Monet at Giverny 13-16 /16

“Though lovers be lost, love shall not;
and Death shall have no Dominion.”
Dylan Thomas 

Monet at Giverny
13-16 /16

13

fish aloft like birds
skimming wet sunshine

spring’s first swallow
rising from the depths
to snatch a golden note
quivering in the air

14

thunder raises dark ripples

lightning a forked tongue
insinuated into paradise

an apple tossed away
caution thrown over the shoulder
as sharp as salt

15

winds of change

that first bite
too bitter to remember

 16

timeless this tide
this ebb and flow

oh great pond-serpent

biting yourself

forever

 

18 thoughts on “Monet at Giverny 13-16 /16

    • Dylan Thomas was born in Swansea (as I was), and I have long been enamored of his poetry. I have used lines from his poetry as titles for my works on a couple of occasions and I have based some of my rhythms on his, though in part it is the natural rhythm of the Welsh with which I grew up. Alas: my work will never be as good as his … but I keep on trying!!!!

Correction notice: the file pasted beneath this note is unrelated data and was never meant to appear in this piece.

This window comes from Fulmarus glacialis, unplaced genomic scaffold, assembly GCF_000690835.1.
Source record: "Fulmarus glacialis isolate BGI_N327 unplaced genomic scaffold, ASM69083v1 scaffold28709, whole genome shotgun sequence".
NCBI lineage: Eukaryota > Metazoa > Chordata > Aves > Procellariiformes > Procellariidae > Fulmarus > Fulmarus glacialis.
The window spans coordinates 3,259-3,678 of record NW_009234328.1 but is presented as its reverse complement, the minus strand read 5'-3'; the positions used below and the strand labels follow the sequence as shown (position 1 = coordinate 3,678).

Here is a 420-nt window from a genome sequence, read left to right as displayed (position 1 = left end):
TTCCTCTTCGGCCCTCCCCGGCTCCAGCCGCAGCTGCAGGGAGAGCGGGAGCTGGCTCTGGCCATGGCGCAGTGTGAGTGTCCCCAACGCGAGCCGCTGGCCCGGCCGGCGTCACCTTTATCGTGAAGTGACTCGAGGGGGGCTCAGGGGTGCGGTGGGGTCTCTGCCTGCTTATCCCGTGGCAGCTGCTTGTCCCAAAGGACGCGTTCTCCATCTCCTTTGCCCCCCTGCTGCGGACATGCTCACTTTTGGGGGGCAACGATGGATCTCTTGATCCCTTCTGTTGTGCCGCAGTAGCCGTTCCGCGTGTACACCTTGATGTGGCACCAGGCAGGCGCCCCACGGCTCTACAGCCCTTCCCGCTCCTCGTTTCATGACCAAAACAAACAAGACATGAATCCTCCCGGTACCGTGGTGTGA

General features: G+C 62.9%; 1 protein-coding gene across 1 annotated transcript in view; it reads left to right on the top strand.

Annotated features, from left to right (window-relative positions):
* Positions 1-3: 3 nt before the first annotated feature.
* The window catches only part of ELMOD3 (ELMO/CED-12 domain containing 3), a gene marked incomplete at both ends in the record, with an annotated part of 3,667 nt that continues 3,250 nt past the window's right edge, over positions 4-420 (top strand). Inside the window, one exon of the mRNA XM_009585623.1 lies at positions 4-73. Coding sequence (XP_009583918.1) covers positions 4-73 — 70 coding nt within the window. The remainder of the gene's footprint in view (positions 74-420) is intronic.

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    • Thanks, Tanya. There is something eternal about the painter’s image trapped in the water’s mirror. I am so glad you like this poem. I remember it when I see the paintings and I recall the paintings when I re-read the poem. Another of nature’s cyclical movements.

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  1. Thanks, Meg. These four short poems complete the sequence of Monet at Giverny. When I read it in public, I ask the audience to close their eyes and listen to the colors. It is a verbal kaleidoscope when performed this way.

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